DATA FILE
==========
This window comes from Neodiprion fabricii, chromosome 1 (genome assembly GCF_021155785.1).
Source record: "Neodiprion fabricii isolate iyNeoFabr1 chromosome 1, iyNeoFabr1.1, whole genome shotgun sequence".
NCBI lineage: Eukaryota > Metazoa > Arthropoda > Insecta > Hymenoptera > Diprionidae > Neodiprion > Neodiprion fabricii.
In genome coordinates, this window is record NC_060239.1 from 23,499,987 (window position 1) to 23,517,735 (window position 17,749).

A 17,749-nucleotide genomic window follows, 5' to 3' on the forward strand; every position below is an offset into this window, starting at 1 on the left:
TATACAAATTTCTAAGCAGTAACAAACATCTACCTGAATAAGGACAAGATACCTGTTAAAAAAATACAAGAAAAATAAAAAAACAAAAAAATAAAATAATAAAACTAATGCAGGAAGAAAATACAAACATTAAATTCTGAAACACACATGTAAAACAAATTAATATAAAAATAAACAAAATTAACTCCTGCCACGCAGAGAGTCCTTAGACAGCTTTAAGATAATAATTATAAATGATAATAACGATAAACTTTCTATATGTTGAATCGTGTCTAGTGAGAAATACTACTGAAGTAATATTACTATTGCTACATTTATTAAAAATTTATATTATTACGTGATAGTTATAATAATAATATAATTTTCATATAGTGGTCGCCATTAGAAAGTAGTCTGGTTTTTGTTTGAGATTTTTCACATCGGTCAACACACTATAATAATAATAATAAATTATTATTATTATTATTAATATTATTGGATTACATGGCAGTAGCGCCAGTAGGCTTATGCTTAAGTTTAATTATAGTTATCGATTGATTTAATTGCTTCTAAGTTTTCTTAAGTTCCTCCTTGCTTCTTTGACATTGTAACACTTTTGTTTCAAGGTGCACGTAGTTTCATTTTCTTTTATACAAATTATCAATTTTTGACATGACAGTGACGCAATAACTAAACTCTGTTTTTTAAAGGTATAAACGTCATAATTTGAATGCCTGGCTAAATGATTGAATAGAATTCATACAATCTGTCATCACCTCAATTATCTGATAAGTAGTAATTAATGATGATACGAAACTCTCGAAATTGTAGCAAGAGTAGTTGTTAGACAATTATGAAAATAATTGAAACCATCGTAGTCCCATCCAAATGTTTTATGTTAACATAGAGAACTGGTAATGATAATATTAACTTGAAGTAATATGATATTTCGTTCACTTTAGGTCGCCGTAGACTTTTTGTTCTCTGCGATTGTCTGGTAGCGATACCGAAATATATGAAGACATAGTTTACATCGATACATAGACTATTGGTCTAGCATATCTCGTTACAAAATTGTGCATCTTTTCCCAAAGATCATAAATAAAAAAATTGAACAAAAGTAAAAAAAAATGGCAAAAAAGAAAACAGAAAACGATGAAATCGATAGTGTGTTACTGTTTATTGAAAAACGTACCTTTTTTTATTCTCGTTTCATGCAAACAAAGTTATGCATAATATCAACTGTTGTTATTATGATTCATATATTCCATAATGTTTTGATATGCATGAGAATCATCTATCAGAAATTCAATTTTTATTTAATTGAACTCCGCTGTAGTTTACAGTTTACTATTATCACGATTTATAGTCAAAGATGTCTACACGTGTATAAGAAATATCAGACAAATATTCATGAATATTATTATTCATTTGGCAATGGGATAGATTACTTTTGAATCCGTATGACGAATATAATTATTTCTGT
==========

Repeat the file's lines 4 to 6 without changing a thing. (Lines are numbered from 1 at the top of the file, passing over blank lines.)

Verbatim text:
In genome coordinates, this window is record NC_060239.1 from 23,499,987 (window position 1) to 23,517,735 (window position 17,749).

A 17,749-nucleotide genomic window follows, 5' to 3' on the forward strand; every position below is an offset into this window, starting at 1 on the left:
TATACAAATTTCTAAGCAGTAACAAACATCTACCTGAATAAGGACAAGATACCTGTTAAAAAAATACAAGAAAAATAAAAAAACAAAAAAATAAAATAATAAAACTAATGCAGGAAGAAAATACAAACATTAAATTCTGAAACACACATGTAAAACAAATTAATATAAAAATAAACAAAATTAACTCCTGCCACGCAGAGAGTCCTTAGACAGCTTTAAGATAATAATTATAAATGATAATAACGATAAACTTTCTATATGTTGAATCGTGTCTAGTGAGAAATACTACTGAAGTAATATTACTATTGCTACATTTATTAAAAATTTATATTATTACGTGATAGTTATAATAATAATATAATTTTCATATAGTGGTCGCCATTAGAAAGTAGTCTGGTTTTTGTTTGAGATTTTTCACATCGGTCAACACACTATAATAATAATAATAAATTATTATTATTATTATTAATATTATTGGATTACATGGCAGTAGCGCCAGTAGGCTTATGCTTAAGTTTAATTATAGTTATCGATTGATTTAATTGCTTCTAAGTTTTCTTAAGTTCCTCCTTGCTTCTTTGACATTGTAACACTTTTGTTTCAAGGTGCACGTAGTTTCATTTTCTTTTATACAAATTATCAATTTTTGACATGACAGTGACGCAATAACTAAACTCTGTTTTTTAAAGGTATAAACGTCATAATTTGAATGCCTGGCTAAATGATTGAATAGAATTCATACAATCTGTCATCACCTCAATTATCTGATAAGTAGTAATTAATGATGATACGAAACTCTCGAAATTGTAGCAAGAGTAGTTGTTAGACAATTATGAAAATAATTGAAACCATCGTAGTCCCATCCAAATGTTTTATGTTAACATAGAGAACTGGTAATGATAATATTAACTTGAAGTAATATGATATTTCGTTCACTTTAGGTCGCCGTAGACTTTTTGTTCTCTGCGATTGTCTGGTAGCGATACCGAAATATATGAAGACATAGTTTACATCGATACATAGACTATTGGTCTAGCATATCTCGTTACAAAATTGTGCATCTTTTCCCAAAGATCATAAATAAAAAAATTGAACAAAAGTAAAAAAAAATGGCAAAAAAGAAAACAGAAAACGATGAAATCGATAGTGTGTTACTGTTTATTGAAAAACGTACCTTTTTTTATTCTCGTTTCATGCAAACAAAGTTATGCATAATATCAACTGTTGTTATTATGATTCATATATTCCATAATGTTTTGATATGCATGAGAATCATCTATCAGAAATTCAATTTTTATTTAATTGAACTCCGCTGTAGTTTACAGTTTACTATTATCACGATTTATAGTCAAAGATGTCTACACGTGTATAAGAAATATCAGACAAATATTCATGAATATTATTATTCATTTGGCAATGGGATAGATTACTTTTGAATCCGTATGACGAATATAATTATTTCTGT